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NEWS | Nov. 12, 2019

Researchers develop new manufacturing process for ultrathin flexible crystalline silicon solar cells

By Cassandra Eichner, NRL Public Affairs

WASHINGTON — In February, researchers at the U.S. Navy Research Laboratory (NRL) submitted a patent application for a new method of manufacturing ultrathin flexible silicon solar cells.

The new manufacturing method alters off-the-shelf crystalline silicon cells in a way that allows them to curve while still maintaining adequate performance at a reasonable cost. Many commercially available silicon solar cells are bulky and glass-like, rendering them unsuitable for many military applications because bending can damage them.

Solar cells created by this method could provide critical flexibility for power generation for both commercial and military applications, according to Dr. Woojun Yoon, NRL electrical engineer and principle researcher.

“Solar-powered systems are critical to enhance operational capability, improve energy efficiency, and reduce reliance on supply lines for fuel,” said Yoon.

The process mechanically thins commercial off-the-shelf crystalline silicon solar cells that have rear-junctions and rear contacts, so-called interdigitated back contact (IBC) solar cells. Contacts on the back of the cell reduce shadow impacts and yield additional power. The off-the-shelf solar cells that researchers are altering in this process are already highly efficient, yet not as readily available as other solar cells.

“We developed low cost cells to expand the range of application that solar cells can be used for, including unmanned aerial vehicles, mobile solar markets, and other military applications,” said co-inventor and electrical engineer David Scheiman. “Private industry could also integrate this technology into their products, such as homes and cars.”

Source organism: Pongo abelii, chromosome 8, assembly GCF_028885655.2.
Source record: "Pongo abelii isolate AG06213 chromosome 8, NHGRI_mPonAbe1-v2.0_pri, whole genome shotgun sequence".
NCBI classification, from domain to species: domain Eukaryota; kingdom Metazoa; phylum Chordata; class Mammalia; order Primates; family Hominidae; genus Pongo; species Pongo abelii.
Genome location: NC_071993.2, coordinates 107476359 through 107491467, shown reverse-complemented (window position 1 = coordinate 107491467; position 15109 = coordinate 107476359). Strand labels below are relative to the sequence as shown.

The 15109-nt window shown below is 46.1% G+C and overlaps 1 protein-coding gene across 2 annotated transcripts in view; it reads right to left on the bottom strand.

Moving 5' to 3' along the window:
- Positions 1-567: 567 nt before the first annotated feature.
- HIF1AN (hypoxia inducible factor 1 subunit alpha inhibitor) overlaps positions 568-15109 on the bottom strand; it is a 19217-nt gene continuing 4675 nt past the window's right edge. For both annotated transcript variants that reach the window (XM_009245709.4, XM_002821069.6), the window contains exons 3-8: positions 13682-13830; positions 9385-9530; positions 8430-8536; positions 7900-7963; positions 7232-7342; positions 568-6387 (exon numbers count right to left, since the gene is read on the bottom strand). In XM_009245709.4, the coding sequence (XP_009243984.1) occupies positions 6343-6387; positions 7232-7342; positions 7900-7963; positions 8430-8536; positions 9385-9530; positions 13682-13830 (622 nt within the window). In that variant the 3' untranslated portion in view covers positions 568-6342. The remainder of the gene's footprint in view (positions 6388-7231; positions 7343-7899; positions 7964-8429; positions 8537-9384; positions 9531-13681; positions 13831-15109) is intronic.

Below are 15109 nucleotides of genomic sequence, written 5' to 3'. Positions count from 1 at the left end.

The new process is the second ultrathin solar cell manufacturing design by the researchers. In early December 2018, they submitted a patent application for a method of manufacturing ultrathin flexible mono- and multi-crystalline silicon solar cells. That method reduces the total thickness of a commercially available cell to approximately 30 microns and ensures its silicon surface won’t crack when bent.

“By using commercially available crystalline solar cells we can convert those thick cells into thin flexible crystalline solar cells with minimum performance losses,” Yoon explained. “The main application is for mobile solar powered generation systems such as transportable solar blankets and unmanned vehicles.”

NRL researchers developed these innovations as part of an ongoing effort to identify solar capability that will meet the cost constraints and capability demands to power equipment for the U.S. Navy, U.S. Marine Corps and other Department of Defense organizations. The implementation of these solar cell technologies could help reduce reliance on fossil fuels and traditional batteries for powering and charging devices.

For more information about how to participate in a cooperative agreement with the NRL to use this technology contact the technology transfer office at

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